[58] A recent Fifth Circuit decision in the area is James v. Stockham Valves & Fittings, 559 F.2d 310, 353 (5th Cir. 1977) (Wisdom, J.). In this case the court was faced with a seniority term, not bona fide, which impacted discriminatorily. The court also found discriminatory purpose on the part of the employer. But the court remanded on the question of the union's liability, notwithstanding that the union had agreed to the collective bargaining contract. The court was obviously influenced by the union's strong efforts to eliminate the discriminatory provisions. Those circumstances are not present here, however, for the employers and associations have taken no meaningful steps to see that discrimination is resisted.

[59] 42 U.S.C. § 1983 provides:

Every person who, under color of any statute, ordinance, regulation, custom, or usage, of any State or Territory, subjects, or causes to be subjected, any citizen of the United States or other person within the jurisdiction thereof to the deprivation of any rights, privileges, or immunities secured by the Constitution and laws, shall be liable to the party injured in an action at law, suit in equity, or other proper proceeding for redress.

[60] Another less familiar setting in which vicarious liability claims have been raised is in § 1983 or § 1985 cases in which private parties are alleged to have participated with state officials. Two such cases are Draeger v. Grand Central, Inc., 504 F.2d 142 (10th Cir. 1974), and Croy v. Skinner, 410 F. Supp. 117 (N.D.Ga. 1976).

In Draeger an off-duty police officer was serving as a security guard for a private store. Although off-duty, the policeman still had authority to make police arrests. Considering the question whether the employer-store was liable for the alleged illegal arrest by their security guards, the court held that respondeat superior was not applicable. However, in Croy v. Skinner, 410 F. Supp. 117 (N.D.Ga.1976), Judge Freeman stated a more expansive approach. Relying on Carter v. Estelle, 519 F.2d 1136 (5th Cir. 1975), he said that upon an allegation of conspiracy under § 1985 between bank officials and state officials to instigate a false prosecution the bank which employs the involved officials could be liable vicariously.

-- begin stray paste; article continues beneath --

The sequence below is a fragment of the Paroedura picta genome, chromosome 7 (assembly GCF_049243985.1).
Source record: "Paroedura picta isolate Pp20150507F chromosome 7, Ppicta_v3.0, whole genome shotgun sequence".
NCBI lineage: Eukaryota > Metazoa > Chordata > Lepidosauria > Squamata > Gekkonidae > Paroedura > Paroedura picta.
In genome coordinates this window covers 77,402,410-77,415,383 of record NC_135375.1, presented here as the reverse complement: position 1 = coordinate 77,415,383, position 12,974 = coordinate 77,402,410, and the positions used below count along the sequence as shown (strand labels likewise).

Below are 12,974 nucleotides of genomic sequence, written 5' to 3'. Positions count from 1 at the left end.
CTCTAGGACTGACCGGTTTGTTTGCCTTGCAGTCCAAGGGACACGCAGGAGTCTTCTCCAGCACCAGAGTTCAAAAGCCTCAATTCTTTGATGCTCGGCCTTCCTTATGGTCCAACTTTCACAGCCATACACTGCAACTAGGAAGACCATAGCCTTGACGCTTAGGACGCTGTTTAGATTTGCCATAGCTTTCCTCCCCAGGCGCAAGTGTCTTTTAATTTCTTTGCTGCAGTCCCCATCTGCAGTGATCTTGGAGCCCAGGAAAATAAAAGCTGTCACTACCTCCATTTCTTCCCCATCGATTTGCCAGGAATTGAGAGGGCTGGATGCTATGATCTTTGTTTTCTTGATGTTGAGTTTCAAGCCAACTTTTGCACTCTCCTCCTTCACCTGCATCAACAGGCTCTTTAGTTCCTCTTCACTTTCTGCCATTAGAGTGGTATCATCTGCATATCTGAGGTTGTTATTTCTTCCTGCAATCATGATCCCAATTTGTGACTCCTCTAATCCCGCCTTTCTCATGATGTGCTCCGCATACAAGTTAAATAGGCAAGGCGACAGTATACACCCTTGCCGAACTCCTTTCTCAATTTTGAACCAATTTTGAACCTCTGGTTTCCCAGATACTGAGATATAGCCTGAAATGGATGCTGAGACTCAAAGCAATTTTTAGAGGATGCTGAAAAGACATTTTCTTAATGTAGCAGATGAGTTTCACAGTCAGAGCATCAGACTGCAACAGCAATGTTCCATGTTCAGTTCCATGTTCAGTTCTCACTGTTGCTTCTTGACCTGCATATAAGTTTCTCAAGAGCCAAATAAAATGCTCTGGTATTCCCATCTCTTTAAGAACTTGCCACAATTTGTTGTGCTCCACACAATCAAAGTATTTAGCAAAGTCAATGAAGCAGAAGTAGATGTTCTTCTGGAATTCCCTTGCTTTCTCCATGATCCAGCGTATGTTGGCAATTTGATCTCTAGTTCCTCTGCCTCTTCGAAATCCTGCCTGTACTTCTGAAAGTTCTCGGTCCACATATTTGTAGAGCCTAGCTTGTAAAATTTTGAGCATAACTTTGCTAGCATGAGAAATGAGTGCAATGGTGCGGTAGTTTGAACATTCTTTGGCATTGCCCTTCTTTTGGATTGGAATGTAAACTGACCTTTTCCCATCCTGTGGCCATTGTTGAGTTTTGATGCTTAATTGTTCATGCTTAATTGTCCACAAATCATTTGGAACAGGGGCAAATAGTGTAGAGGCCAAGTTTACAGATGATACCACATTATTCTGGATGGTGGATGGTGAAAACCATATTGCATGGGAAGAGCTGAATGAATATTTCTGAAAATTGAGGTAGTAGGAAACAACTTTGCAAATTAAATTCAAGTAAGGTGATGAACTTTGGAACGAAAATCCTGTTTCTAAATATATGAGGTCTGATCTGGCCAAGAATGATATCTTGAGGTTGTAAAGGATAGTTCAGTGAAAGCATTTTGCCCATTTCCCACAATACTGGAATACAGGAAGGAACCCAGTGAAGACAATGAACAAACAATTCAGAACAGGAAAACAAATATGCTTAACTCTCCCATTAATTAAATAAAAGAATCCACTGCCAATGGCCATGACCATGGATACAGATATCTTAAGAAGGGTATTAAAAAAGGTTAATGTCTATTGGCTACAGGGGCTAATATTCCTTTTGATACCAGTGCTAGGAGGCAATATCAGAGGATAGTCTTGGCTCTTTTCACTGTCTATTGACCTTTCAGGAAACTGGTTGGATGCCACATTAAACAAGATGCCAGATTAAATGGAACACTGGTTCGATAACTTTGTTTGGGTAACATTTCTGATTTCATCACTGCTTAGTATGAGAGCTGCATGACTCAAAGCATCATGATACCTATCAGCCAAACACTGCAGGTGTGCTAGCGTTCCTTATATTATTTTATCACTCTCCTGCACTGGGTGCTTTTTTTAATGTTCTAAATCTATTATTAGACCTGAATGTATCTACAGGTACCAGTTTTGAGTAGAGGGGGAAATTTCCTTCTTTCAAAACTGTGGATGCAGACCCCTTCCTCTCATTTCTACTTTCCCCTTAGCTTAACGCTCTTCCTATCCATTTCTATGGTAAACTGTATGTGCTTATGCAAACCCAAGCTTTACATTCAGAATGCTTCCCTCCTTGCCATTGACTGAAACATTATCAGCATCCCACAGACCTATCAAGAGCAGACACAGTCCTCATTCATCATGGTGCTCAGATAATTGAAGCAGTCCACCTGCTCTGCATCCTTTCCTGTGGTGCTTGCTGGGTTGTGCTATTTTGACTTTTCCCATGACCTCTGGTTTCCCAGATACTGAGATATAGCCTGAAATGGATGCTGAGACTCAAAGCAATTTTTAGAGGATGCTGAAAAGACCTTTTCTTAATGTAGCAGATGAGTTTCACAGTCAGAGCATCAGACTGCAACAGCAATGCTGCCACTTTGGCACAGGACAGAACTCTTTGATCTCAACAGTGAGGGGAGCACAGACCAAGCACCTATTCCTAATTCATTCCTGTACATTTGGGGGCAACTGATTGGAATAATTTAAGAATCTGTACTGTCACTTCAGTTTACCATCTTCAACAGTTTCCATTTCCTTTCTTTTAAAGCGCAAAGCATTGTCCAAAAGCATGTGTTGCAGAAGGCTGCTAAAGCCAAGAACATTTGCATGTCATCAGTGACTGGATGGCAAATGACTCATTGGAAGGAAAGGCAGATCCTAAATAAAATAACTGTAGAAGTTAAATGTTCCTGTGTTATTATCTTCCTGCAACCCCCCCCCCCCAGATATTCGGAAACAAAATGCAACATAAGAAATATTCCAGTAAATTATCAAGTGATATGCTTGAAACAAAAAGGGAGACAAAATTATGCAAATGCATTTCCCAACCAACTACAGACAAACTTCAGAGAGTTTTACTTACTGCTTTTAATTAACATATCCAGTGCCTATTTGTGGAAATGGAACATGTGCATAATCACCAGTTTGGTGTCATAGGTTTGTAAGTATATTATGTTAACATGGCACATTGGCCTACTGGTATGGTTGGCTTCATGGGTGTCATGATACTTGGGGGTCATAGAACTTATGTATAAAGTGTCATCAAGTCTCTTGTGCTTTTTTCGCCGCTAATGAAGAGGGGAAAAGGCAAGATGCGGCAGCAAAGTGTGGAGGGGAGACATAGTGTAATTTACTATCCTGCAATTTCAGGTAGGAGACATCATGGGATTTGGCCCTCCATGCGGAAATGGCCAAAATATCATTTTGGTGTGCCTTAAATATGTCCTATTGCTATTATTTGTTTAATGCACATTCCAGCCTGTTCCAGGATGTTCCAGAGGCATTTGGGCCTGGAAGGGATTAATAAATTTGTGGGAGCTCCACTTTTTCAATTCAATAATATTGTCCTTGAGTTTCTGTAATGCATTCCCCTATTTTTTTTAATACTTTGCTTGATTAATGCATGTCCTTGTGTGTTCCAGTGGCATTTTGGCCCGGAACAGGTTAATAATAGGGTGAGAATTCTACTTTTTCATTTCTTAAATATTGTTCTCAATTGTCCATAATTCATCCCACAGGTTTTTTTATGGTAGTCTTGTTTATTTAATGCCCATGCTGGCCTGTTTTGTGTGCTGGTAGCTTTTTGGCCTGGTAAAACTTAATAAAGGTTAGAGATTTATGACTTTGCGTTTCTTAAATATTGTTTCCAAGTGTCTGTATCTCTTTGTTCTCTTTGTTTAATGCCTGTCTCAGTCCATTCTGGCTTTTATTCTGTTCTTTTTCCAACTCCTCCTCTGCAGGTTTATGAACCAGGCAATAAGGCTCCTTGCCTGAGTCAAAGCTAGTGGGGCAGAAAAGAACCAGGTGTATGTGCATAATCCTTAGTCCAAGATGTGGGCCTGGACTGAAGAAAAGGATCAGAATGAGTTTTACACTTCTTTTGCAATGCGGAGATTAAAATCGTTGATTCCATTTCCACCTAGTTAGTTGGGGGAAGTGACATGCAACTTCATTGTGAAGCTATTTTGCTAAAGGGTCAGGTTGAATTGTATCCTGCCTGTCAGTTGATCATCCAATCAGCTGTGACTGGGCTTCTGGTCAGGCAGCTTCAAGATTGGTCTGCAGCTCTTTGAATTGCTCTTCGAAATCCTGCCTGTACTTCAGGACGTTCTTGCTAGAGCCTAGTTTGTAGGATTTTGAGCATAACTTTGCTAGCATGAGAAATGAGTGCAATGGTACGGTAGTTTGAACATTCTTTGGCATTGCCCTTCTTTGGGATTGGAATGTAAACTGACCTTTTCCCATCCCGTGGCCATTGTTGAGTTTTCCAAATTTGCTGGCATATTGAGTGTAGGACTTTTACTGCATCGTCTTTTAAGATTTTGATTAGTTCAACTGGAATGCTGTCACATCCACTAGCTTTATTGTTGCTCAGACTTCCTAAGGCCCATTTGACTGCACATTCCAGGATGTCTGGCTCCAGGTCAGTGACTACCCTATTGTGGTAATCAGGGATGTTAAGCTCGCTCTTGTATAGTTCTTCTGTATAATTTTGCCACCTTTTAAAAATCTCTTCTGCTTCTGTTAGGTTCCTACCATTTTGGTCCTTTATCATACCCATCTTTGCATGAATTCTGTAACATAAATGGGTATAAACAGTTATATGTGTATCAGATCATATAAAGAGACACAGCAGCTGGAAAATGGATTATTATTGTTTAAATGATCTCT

[61] Section 1, Restatement (Second) of Agency (1958), states:

(1) Agency is the fiduciary relation which results from the manifestation of consent by one person to another that the other shall act on his behalf and subject to his control, and consent by the other so to act.

(2) The one for whom action is to be taken is the principal.

(3) The one who is to act is the agent.

In serving as an exclusive hiring hall Local 542 was certainly acting on behalf of its members but was also acting on behalf of the employers in replacing traditional direct employment application processes. The bargaining agreement, either signed by the employers or otherwise adopted, manifests the requisite mutual consent. As to the right of control, the important issue is whether the employers retained power to oppose the union discrimination. As pointed out above, the employers were by contract entitled to a hiring hall operation which adhered to the terms provided. The contract required division of all applicants into experience-related classifications and referral in accordance with specified priorities. These matters were not beyond the potential control of the employers. Furthermore, a grievance procedure was established (for all relevant periods) by which complaints by applicants against the operation of the hiring hall could be made. This procedure would involve participation of an employer representative. Also, the bargaining agreement expressly provided since May, 1971, that referrals, the ultimate product of the hiring hall, not be made on a racially discriminatory basis. These indicia give far more by way of control than existed in United States Steel, supra, where not even express managerial resistance was effective to stop a master mechanic from choosing only union members as assistants and where that master mechanic was held to be an "agent" of the employer tying him to the illegal hiring. Agency principles establishing traditional bases for the spreading of risk and responsibility which the doctrine of respondeat superior seeks generally to accomplish, serve as an important guide in this case, just as they served to guide the court in Morrison-Knudsen and United States Steel.